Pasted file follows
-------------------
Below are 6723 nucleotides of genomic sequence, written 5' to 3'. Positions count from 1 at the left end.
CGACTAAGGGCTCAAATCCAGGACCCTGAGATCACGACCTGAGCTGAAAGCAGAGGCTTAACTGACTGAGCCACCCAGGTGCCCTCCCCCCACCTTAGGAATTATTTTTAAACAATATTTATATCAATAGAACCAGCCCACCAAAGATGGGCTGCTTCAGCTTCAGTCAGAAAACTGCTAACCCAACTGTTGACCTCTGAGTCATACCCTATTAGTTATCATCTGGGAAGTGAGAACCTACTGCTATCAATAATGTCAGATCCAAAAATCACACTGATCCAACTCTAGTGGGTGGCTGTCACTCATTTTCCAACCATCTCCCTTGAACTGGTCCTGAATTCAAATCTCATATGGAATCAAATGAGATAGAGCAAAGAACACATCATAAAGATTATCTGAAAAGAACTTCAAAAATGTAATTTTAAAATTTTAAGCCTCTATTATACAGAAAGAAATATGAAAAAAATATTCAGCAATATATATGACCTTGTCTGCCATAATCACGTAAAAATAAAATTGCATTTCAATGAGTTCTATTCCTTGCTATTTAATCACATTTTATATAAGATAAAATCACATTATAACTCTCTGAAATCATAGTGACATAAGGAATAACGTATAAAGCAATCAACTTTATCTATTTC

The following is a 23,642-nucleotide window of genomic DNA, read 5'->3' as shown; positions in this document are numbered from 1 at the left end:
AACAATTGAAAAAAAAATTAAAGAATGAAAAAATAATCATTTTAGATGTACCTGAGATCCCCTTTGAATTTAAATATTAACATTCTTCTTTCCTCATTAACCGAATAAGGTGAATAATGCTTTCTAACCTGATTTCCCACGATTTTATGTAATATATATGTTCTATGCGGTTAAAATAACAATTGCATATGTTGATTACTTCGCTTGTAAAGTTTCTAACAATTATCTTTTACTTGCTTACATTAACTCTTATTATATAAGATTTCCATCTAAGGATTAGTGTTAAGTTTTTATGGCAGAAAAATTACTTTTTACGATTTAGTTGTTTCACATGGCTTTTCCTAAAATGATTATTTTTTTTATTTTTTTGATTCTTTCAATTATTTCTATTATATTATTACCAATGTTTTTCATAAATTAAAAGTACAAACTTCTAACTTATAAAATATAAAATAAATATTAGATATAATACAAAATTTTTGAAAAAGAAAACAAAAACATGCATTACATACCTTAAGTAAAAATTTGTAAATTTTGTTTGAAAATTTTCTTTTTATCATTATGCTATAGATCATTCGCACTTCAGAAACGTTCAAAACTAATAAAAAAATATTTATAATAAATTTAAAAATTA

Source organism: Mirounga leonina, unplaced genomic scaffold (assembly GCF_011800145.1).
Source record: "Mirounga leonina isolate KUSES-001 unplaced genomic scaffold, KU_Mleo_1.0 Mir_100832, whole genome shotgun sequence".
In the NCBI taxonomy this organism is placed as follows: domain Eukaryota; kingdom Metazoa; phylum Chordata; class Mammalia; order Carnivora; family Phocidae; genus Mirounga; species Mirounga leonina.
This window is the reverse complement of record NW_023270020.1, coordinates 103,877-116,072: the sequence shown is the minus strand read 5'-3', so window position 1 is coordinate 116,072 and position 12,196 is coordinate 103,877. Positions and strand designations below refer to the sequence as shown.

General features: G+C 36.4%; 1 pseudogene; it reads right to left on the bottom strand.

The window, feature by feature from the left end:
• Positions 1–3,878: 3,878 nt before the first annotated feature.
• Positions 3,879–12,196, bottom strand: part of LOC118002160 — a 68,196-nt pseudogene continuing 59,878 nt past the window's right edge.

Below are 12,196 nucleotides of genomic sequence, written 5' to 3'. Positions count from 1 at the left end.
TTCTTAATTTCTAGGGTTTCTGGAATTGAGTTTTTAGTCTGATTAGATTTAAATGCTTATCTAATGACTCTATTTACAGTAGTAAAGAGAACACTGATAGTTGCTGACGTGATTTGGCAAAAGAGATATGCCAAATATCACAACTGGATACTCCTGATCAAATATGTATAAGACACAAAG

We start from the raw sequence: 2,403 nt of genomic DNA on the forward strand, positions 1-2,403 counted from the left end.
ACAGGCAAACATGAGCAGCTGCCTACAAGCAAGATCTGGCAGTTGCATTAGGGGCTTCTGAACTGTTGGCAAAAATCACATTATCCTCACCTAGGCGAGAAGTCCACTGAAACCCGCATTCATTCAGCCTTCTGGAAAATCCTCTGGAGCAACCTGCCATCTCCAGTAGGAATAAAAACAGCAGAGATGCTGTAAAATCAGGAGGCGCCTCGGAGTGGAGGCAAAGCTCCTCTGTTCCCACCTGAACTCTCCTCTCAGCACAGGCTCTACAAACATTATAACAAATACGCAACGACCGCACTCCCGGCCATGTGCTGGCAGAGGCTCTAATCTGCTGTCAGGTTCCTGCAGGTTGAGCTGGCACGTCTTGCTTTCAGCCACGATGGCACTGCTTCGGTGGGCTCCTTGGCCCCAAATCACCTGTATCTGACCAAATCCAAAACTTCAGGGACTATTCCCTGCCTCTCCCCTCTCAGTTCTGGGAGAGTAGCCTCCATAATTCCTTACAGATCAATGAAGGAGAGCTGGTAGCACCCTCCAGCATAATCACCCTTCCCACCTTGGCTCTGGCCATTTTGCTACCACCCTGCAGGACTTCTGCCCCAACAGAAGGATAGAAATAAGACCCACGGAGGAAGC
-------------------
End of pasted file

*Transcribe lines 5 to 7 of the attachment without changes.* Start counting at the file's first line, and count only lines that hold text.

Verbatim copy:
Source organism: Mirounga leonina, unplaced genomic scaffold (assembly GCF_011800145.1).
Source record: "Mirounga leonina isolate KUSES-001 unplaced genomic scaffold, KU_Mleo_1.0 Mir_100832, whole genome shotgun sequence".
In the NCBI taxonomy this organism is placed as follows: domain Eukaryota; kingdom Metazoa; phylum Chordata; class Mammalia; order Carnivora; family Phocidae; genus Mirounga; species Mirounga leonina.